Malawians have demanded the use of local languages in Parliament after one of the legislators expressed himself in broken English.
There was drama in Parliament last week when Nsanje South parliamentarian Ramzan Mahomed struggled to articulate issues in English. Consequently, his fellow lawmakers made fun of him.
The parliamentarian had problems with pronunciation of some words and his sentence construction was also poor.
“On healthy madam speaker, in the Sona the state president also committmetent and eriedicate Malaria in Malawi that very shortly zero malaria campaign,” the MP said.
Some Malawians have argued that it is embarrassing for leaders at that level to communicate in poor English.
There are calls for vernacular language to be used in Parliament so that every legislator can participate in the deliberations.
Hilary Mpata commented on Facebook: “Make vernacular language the mode of communication in parliament. let’s accept that English is not our language.”
While Oyene Mtema said: “The MP had a point but language was his barrier. Bring Chichewa in the house.”
On the contrary, some people believe that English, a colonial language that Malawi failed to shed off, should remain the only official language. This group argues that Malawi has many languages for all to be accommodated.
But another group of scholars have cited South Africa as a good example that adopting several languages is the effective way.
“In addition to using English, Malawi can introduce other local languages like Chichewa, Chitumbuka, Chiyao, Chitonga, Chiyao, Chilhomwe and Chisena. Public offices like Parliament,” wrote Dr Pearson Nkhoma on social media.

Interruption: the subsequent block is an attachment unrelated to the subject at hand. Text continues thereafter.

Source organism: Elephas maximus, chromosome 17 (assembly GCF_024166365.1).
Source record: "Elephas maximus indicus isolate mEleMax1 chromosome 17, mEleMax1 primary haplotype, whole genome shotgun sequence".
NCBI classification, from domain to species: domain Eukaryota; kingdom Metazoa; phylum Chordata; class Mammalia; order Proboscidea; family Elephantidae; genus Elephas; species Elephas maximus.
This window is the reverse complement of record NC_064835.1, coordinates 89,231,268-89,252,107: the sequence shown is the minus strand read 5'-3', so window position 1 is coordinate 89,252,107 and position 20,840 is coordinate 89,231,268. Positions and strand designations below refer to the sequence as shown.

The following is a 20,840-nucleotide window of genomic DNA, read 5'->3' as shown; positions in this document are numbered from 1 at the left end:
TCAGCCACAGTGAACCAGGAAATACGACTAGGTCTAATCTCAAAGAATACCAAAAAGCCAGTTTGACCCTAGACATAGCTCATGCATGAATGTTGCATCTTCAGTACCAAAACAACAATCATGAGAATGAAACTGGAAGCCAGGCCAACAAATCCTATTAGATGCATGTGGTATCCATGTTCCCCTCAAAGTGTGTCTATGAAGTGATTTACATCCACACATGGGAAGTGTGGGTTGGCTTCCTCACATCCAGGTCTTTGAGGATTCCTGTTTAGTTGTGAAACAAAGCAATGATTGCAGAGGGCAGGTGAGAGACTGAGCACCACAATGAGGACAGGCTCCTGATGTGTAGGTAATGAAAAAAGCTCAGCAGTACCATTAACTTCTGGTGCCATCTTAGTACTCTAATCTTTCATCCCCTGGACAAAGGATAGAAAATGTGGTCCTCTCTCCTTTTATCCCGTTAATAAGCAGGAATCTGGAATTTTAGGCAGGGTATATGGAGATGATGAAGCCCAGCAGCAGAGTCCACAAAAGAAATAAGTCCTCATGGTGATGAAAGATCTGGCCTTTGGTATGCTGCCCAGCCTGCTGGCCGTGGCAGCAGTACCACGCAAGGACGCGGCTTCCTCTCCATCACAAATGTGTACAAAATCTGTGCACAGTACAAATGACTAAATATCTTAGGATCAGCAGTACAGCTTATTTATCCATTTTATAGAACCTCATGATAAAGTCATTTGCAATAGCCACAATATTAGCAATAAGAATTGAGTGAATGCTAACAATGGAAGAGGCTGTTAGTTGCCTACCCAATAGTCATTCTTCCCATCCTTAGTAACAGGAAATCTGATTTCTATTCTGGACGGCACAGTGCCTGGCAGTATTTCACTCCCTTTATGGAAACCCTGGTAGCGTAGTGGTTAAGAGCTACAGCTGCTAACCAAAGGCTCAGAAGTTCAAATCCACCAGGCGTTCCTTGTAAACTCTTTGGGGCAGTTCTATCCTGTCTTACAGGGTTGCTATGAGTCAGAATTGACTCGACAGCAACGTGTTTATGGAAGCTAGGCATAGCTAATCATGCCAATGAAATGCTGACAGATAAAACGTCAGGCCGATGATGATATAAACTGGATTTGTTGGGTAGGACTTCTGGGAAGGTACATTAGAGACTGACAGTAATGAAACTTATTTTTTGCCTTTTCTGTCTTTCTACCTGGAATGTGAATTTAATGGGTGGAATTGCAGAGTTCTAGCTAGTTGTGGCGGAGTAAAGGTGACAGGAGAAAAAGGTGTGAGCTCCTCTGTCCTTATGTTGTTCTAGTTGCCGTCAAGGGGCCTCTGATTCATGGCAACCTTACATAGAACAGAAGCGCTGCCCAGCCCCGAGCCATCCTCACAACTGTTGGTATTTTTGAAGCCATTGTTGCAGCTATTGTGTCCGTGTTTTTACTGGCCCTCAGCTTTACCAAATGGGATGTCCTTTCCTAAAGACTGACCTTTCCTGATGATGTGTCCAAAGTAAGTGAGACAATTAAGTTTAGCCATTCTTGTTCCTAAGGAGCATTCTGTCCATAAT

Nkhoma, who has made a call on several occasions for the country to make official languages multilingual noted that the common mistake that people make is a belief that a good command of English equates to a nuance understanding of how to deal with issues in this complex world.
He emphasised that a call to introduce different local languages is not a call to introduce one language like Chichewa only or a call for parliament and the country to get rid of English but to acknowledge the diversity the country has.
“I find some strength in the fact that the UN which envelops us all acknowledges the importance of multilingual in a diverse and complex world. If we were to treat Malawi as a global village, therefore, one could see the importance of give people the right to choose a language they can easily communicate complex issues,” he wrote.
“Parliament and other public and policy making offices, for example, can have translators – a job opportunity for University of Malawi language graduates and/or those with a fluent command of multiple languages – just like the way it is in done in Malawian Courts to ensure that communication is as flawless as possible,” he reasoned.
He noted that the status quo forces MPs who “never campaigned using English” to use a language they are unfamiliar with, an approach that reduces a majority to the position of a silent spectator.